Cross posted from Pruning Shears.

The new movie “Kill the Messenger,” about journalist Gary Webb’s investigation into the connection between Contra drug running and the CIA in the 80s, is not exactly watercooler material at the moment. As of this writing Box Office Mojo has its widest release as 427 theaters (compare to 3,173 for the current box office champ), and it doesn’t seem to have much of a marketing push behind it (your mileage may vary). But what it lacks in mainstream buzz it’s making up for in political controversy. Washington Post assistant managing editor Jeff Leen published a piece last Friday decrying Webb’s “canonization” on film, and in doing so invited a new round of scrutiny of the Contra/CIA connection.

The best place to start reviewing the story is the 1989 report by the Senate Foreign Relations Committee titled Drugs, Law Enforcement And Foreign Policy (I’ve scanned it with optical character recognition at the original post if you’d like to copy and paste as well as read). It covers a lot of territory, but the sections on Nicaragua are especially interesting when considering Webb’s reporting seven years later.

What did the Committee have to say? First, on page 6 (page 16 of the PDF – add ten pages to the PDF to get to the corresponding Committee pagination) it acknowledges one of the difficulties with investigating a criminal enterprise: “A number of witnesses and prospective witnesses were convicted felons, having been imprisoned for narcotics-related offenses. The Subcommittee made use of these witnesses in Accordance with the practice of Federal and State prosecutors, who routinely rely on convicts as witnesses in criminal trials because they are the ones with the most intimate knowledge of the criminal activity.” When wading into a cesspool of corruption it is often difficult to figure out which scumbag to believe. Relying on things like statements against interest can help sort things out, but it’s obviously going to be an inexact science.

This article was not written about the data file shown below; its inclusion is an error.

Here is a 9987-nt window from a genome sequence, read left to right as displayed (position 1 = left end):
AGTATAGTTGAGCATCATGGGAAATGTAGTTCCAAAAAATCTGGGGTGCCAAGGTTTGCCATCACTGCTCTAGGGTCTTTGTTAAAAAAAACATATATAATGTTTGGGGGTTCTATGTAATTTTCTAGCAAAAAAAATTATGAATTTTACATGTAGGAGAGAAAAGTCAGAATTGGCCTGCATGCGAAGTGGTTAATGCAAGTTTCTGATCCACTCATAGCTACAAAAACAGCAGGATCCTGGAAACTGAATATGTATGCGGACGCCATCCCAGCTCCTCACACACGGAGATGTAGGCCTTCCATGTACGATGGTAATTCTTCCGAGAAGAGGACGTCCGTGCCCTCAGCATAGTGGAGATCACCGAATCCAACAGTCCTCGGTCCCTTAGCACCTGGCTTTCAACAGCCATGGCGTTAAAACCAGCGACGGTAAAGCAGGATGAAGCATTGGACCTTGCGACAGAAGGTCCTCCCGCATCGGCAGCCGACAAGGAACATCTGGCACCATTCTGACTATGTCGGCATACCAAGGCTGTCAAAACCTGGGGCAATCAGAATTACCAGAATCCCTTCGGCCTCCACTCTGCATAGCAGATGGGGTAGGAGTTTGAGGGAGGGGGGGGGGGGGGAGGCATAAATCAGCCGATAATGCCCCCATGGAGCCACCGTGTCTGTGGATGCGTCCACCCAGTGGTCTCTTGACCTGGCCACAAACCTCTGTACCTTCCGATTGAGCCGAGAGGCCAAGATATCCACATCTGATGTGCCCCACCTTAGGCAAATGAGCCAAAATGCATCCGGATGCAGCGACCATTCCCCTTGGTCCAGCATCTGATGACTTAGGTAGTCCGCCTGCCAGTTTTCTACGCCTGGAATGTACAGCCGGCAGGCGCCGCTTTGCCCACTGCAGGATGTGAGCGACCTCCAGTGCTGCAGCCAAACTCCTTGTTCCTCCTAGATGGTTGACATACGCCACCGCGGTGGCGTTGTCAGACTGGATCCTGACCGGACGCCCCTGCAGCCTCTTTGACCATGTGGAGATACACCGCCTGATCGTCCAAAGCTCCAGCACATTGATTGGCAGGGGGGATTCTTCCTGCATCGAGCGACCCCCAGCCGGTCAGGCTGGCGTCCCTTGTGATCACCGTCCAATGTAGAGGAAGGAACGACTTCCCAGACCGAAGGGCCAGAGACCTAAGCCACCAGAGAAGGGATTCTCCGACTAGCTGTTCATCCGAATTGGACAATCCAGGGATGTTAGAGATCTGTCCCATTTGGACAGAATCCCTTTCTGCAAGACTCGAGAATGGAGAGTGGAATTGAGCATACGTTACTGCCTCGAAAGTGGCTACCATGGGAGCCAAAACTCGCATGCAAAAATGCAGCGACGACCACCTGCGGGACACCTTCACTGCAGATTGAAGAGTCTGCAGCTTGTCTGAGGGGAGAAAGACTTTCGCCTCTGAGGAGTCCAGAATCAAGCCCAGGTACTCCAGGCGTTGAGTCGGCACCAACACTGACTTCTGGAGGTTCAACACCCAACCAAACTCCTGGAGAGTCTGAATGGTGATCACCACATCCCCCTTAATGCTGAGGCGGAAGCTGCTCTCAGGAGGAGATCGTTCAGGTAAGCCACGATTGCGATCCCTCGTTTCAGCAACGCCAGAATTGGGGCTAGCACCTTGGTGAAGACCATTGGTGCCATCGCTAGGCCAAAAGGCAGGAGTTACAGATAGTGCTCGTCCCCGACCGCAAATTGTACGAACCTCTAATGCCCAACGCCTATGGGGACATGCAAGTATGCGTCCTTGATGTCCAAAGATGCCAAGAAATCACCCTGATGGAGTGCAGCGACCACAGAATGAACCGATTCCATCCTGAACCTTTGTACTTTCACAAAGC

That acknowledged, here’s what they found. The Contras were involved in drug running and US agencies knew it (p. 36):

While the contra/drug question was not the primary focus of the investigation, the Subcommittee uncovered considerable evidence relating to the Contra network which substantiated many of the initial allegations laid out before the Committee in the Spring of 1986. On the basis of this evidence, it is clear that individuals who provided support for the Contras were involved in drug trafficking, the supply network of the Contras was used by drug trafficking organizations, and elements of the Contras themselves knowingly received financial and material assistance from drug traffickers. In each case, one or another agency of the U.S. government had information regarding the involvement either while it was occurring, or immediately thereafter.

The entire gun/drug scene was mercenary (pp. 36-7):

The Subcommittee found that the links that were forged between the Contras and the drug traffickers were primarily pragmatic, rather than ideological. The drug traffickers, who had significant financial and material resources, needed the cover of legitimate activity for their criminal enterprises. A trafficker like George Morales hoped to have his drug indictment dropped in return for his financial and material support of the Contras. Others, in the words of Marcos Aguado, Eden Pastora’s air force chief:

…took advantage Of the anti-communist sentiment which existed in Central America … and they undoubtedly used it for drug trafficking.

While for some Contras, it was a matter of survival, for the traffickers it was just another business deal to promote and protect their own operations.

They apparently were graduates not of the School of the Americas but the Milo Minderbinder Institute for Profiteering (p. 40): (more…)